Cactus generates your website to the
.build directory. We want to make sure that the
.build directory is not version controlled by Git, so we’ll create a
.gitignore file in the root directory and add
.build to it:
$ echo "/.build" >> .gitignore
We also want to make sure that Netlify knows exactly which versions of various Python plugins you are using. We can do that by creating a file called
$ pip freeze > requirements.txt
Okay, you’re ready to go!
Now it’s time to push it to your repo of choice. What follows are directions for users of the CactusforMac app. You don’t need them, so you can jump down to Creating Your Git Repo.
Created with Cactus App
If you created your site with the CactusforMac app, you know that it’s set up out of the box to build on your machine and deploy to Amazon’s S3. With Netlify, the site will actually be built on our server (so that we can optimize it, making it lighter, smaller and faster) so you’ll need to make a few changes before you can launch the site.
First, navigate to the folder where your site lives. If you used the app’s normal naming structure, it will be named something like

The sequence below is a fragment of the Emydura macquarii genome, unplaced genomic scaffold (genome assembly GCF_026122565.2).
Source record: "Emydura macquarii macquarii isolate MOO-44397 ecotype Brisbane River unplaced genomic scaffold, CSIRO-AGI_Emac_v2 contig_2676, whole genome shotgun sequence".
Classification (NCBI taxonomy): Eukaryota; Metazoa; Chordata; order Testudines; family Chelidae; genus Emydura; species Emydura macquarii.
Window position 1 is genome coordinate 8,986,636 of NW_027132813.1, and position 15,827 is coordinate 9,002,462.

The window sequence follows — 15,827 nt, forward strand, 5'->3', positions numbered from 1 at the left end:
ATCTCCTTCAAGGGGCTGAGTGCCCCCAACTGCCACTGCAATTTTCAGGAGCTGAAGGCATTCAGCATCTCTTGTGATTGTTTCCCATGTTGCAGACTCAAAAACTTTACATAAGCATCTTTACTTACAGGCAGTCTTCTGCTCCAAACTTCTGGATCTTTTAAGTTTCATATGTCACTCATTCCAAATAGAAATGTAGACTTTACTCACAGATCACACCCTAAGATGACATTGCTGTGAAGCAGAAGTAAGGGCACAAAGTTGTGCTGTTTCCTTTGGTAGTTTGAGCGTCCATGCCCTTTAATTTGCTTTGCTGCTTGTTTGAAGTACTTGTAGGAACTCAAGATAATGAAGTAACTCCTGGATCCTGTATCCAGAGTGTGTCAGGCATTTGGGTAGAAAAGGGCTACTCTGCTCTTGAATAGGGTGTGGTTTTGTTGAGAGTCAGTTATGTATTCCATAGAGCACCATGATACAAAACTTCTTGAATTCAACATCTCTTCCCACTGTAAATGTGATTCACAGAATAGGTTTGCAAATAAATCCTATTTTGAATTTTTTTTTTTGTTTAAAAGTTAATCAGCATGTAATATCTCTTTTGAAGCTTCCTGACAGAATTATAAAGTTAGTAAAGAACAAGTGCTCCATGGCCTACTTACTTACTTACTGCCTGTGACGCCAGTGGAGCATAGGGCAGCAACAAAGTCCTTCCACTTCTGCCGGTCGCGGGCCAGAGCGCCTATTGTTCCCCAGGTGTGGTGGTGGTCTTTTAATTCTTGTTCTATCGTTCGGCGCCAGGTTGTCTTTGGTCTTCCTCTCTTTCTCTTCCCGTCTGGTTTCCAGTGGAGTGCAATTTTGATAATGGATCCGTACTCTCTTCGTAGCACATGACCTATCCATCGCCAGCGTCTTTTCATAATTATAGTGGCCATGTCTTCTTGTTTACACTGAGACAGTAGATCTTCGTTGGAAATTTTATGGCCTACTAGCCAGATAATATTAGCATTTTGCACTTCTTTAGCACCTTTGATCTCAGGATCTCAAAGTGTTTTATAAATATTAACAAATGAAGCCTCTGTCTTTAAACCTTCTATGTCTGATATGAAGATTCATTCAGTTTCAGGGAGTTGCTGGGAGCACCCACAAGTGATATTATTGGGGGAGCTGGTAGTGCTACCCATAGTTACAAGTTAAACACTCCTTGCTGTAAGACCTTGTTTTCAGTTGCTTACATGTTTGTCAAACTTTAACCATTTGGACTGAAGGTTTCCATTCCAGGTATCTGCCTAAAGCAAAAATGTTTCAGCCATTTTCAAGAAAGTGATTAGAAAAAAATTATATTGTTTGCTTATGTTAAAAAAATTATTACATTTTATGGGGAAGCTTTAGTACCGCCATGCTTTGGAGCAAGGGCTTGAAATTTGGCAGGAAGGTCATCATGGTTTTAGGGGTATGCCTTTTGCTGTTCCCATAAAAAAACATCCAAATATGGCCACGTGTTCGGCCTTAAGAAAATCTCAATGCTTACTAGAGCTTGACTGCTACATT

My Blog Site. Python doesn’t like spaces, so rename that folder to something like
Next, open that folder and create a new file, and name it
.gitignore in your text editor, and paste in the following
/.build **/*.pyc *-env/
Finally, Netlify needs to know what tools to use to build your site. Create a file called
requirements.txt and paste in the following line
That’s all you have to do. Now it’s time to push to GitHub.
Creating your Git Repo
Create a new repository on GitHub. To avoid errors, do not initialize the new repository with README, license, or gitignore files. You can add these files after your project has been pushed to GitHub.
Open the terminal.
Change the current working directory to your local project.
$ cd ~/PATH/TO/my-site
Initialize the local directory as a Git repository.
$ git init
Add the files in your new local repository. This stages them for the first commit.
$ git add .